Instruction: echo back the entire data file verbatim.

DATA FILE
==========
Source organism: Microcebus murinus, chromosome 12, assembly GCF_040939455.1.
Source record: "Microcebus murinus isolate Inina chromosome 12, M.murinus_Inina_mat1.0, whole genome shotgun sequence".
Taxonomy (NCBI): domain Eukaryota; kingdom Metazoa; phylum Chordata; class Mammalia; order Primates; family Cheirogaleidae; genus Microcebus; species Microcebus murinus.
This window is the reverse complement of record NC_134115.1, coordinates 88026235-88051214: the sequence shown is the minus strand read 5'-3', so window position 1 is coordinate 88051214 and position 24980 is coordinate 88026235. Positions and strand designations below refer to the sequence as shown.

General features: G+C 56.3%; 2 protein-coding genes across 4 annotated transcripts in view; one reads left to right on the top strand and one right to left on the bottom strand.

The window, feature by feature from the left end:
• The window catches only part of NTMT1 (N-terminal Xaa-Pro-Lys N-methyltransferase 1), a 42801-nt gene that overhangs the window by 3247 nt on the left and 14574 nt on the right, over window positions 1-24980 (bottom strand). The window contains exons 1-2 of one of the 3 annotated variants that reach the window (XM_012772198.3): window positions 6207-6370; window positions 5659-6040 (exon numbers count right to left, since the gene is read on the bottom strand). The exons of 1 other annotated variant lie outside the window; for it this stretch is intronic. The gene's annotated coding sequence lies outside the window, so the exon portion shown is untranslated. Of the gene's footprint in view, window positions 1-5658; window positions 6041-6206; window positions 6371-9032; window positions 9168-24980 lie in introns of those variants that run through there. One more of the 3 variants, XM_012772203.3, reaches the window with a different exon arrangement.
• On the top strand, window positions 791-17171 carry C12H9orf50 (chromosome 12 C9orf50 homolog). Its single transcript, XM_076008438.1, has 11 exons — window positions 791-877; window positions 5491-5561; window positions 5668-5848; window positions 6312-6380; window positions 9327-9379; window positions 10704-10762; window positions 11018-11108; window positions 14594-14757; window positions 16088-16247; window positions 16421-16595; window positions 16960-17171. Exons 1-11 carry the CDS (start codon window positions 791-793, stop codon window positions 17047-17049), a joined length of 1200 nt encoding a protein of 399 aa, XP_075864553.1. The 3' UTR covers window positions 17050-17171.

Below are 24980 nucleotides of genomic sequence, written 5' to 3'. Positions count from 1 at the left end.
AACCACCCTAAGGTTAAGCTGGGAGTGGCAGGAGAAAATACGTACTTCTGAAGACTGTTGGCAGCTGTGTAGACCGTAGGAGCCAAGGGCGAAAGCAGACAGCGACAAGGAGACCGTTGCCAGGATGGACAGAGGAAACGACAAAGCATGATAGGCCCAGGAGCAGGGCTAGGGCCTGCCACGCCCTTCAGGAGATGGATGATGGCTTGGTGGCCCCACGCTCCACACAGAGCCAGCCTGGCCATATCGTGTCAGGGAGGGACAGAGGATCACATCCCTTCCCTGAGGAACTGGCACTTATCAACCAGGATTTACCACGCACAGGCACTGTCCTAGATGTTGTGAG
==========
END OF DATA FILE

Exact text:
Source organism: Microcebus murinus, chromosome 12, assembly GCF_040939455.1.
Source record: "Microcebus murinus isolate Inina chromosome 12, M.murinus_Inina_mat1.0, whole genome shotgun sequence".
Taxonomy (NCBI): domain Eukaryota; kingdom Metazoa; phylum Chordata; class Mammalia; order Primates; family Cheirogaleidae; genus Microcebus; species Microcebus murinus.
This window is the reverse complement of record NC_134115.1, coordinates 88026235-88051214: the sequence shown is the minus strand read 5'-3', so window position 1 is coordinate 88051214 and position 24980 is coordinate 88026235. Positions and strand designations below refer to the sequence as shown.

General features: G+C 56.3%; 2 protein-coding genes across 4 annotated transcripts in view; one reads left to right on the top strand and one right to left on the bottom strand.

The window, feature by feature from the left end:
• The window catches only part of NTMT1 (N-terminal Xaa-Pro-Lys N-methyltransferase 1), a 42801-nt gene that overhangs the window by 3247 nt on the left and 14574 nt on the right, over window positions 1-24980 (bottom strand). The window contains exons 1-2 of one of the 3 annotated variants that reach the window (XM_012772198.3): window positions 6207-6370; window positions 5659-6040 (exon numbers count right to left, since the gene is read on the bottom strand). The exons of 1 other annotated variant lie outside the window; for it this stretch is intronic. The gene's annotated coding sequence lies outside the window, so the exon portion shown is untranslated. Of the gene's footprint in view, window positions 1-5658; window positions 6041-6206; window positions 6371-9032; window positions 9168-24980 lie in introns of those variants that run through there. One more of the 3 variants, XM_012772203.3, reaches the window with a different exon arrangement.
• On the top strand, window positions 791-17171 carry C12H9orf50 (chromosome 12 C9orf50 homolog). Its single transcript, XM_076008438.1, has 11 exons — window positions 791-877; window positions 5491-5561; window positions 5668-5848; window positions 6312-6380; window positions 9327-9379; window positions 10704-10762; window positions 11018-11108; window positions 14594-14757; window positions 16088-16247; window positions 16421-16595; window positions 16960-17171. Exons 1-11 carry the CDS (start codon window positions 791-793, stop codon window positions 17047-17049), a joined length of 1200 nt encoding a protein of 399 aa, XP_075864553.1. The 3' UTR covers window positions 17050-17171.

Below are 24980 nucleotides of genomic sequence, written 5' to 3'. Positions count from 1 at the left end.
AACCACCCTAAGGTTAAGCTGGGAGTGGCAGGAGAAAATACGTACTTCTGAAGACTGTTGGCAGCTGTGTAGACCGTAGGAGCCAAGGGCGAAAGCAGACAGCGACAAGGAGACCGTTGCCAGGATGGACAGAGGAAACGACAAAGCATGATAGGCCCAGGAGCAGGGCTAGGGCCTGCCACGCCCTTCAGGAGATGGATGATGGCTTGGTGGCCCCACGCTCCACACAGAGCCAGCCTGGCCATATCGTGTCAGGGAGGGACAGAGGATCACATCCCTTCCCTGAGGAACTGGCACTTATCAACCAGGATTTACCACGCACAGGCACTGTCCTAGATGTTGTGAG